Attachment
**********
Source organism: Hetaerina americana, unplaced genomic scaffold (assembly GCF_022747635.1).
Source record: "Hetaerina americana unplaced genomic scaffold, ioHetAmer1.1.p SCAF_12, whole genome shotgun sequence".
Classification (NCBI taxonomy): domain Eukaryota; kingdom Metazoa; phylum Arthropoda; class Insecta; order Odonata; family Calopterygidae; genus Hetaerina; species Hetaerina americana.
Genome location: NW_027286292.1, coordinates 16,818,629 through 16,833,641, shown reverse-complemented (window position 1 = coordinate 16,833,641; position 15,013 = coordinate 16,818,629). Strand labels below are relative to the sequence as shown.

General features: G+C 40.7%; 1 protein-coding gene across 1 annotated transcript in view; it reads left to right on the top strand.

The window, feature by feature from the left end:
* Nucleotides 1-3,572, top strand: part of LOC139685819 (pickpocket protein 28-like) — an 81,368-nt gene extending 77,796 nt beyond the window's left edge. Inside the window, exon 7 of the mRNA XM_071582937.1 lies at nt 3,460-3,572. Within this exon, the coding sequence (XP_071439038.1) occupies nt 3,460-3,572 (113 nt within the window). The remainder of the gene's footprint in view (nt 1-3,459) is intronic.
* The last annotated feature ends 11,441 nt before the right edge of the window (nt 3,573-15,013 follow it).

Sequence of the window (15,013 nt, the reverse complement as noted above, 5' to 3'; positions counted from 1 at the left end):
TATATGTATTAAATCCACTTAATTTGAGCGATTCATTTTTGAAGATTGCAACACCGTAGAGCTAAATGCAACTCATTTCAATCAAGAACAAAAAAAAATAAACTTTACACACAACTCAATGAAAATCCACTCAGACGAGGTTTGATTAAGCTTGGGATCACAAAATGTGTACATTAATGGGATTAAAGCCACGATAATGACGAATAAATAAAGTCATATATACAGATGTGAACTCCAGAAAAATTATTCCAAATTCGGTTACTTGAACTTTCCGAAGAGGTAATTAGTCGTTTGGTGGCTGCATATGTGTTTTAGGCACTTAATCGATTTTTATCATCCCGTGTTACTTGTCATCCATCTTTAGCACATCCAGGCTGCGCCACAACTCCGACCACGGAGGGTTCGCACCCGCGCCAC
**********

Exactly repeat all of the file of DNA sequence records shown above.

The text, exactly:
Source organism: Hetaerina americana, unplaced genomic scaffold (assembly GCF_022747635.1).
Source record: "Hetaerina americana unplaced genomic scaffold, ioHetAmer1.1.p SCAF_12, whole genome shotgun sequence".
Classification (NCBI taxonomy): domain Eukaryota; kingdom Metazoa; phylum Arthropoda; class Insecta; order Odonata; family Calopterygidae; genus Hetaerina; species Hetaerina americana.
Genome location: NW_027286292.1, coordinates 16,818,629 through 16,833,641, shown reverse-complemented (window position 1 = coordinate 16,833,641; position 15,013 = coordinate 16,818,629). Strand labels below are relative to the sequence as shown.

General features: G+C 40.7%; 1 protein-coding gene across 1 annotated transcript in view; it reads left to right on the top strand.

The window, feature by feature from the left end:
* Nucleotides 1-3,572, top strand: part of LOC139685819 (pickpocket protein 28-like) — an 81,368-nt gene extending 77,796 nt beyond the window's left edge. Inside the window, exon 7 of the mRNA XM_071582937.1 lies at nt 3,460-3,572. Within this exon, the coding sequence (XP_071439038.1) occupies nt 3,460-3,572 (113 nt within the window). The remainder of the gene's footprint in view (nt 1-3,459) is intronic.
* The last annotated feature ends 11,441 nt before the right edge of the window (nt 3,573-15,013 follow it).

Sequence of the window (15,013 nt, the reverse complement as noted above, 5' to 3'; positions counted from 1 at the left end):
TATATGTATTAAATCCACTTAATTTGAGCGATTCATTTTTGAAGATTGCAACACCGTAGAGCTAAATGCAACTCATTTCAATCAAGAACAAAAAAAAATAAACTTTACACACAACTCAATGAAAATCCACTCAGACGAGGTTTGATTAAGCTTGGGATCACAAAATGTGTACATTAATGGGATTAAAGCCACGATAATGACGAATAAATAAAGTCATATATACAGATGTGAACTCCAGAAAAATTATTCCAAATTCGGTTACTTGAACTTTCCGAAGAGGTAATTAGTCGTTTGGTGGCTGCATATGTGTTTTAGGCACTTAATCGATTTTTATCATCCCGTGTTACTTGTCATCCATCTTTAGCACATCCAGGCTGCGCCACAACTCCGACCACGGAGGGTTCGCACCCGCGCCAC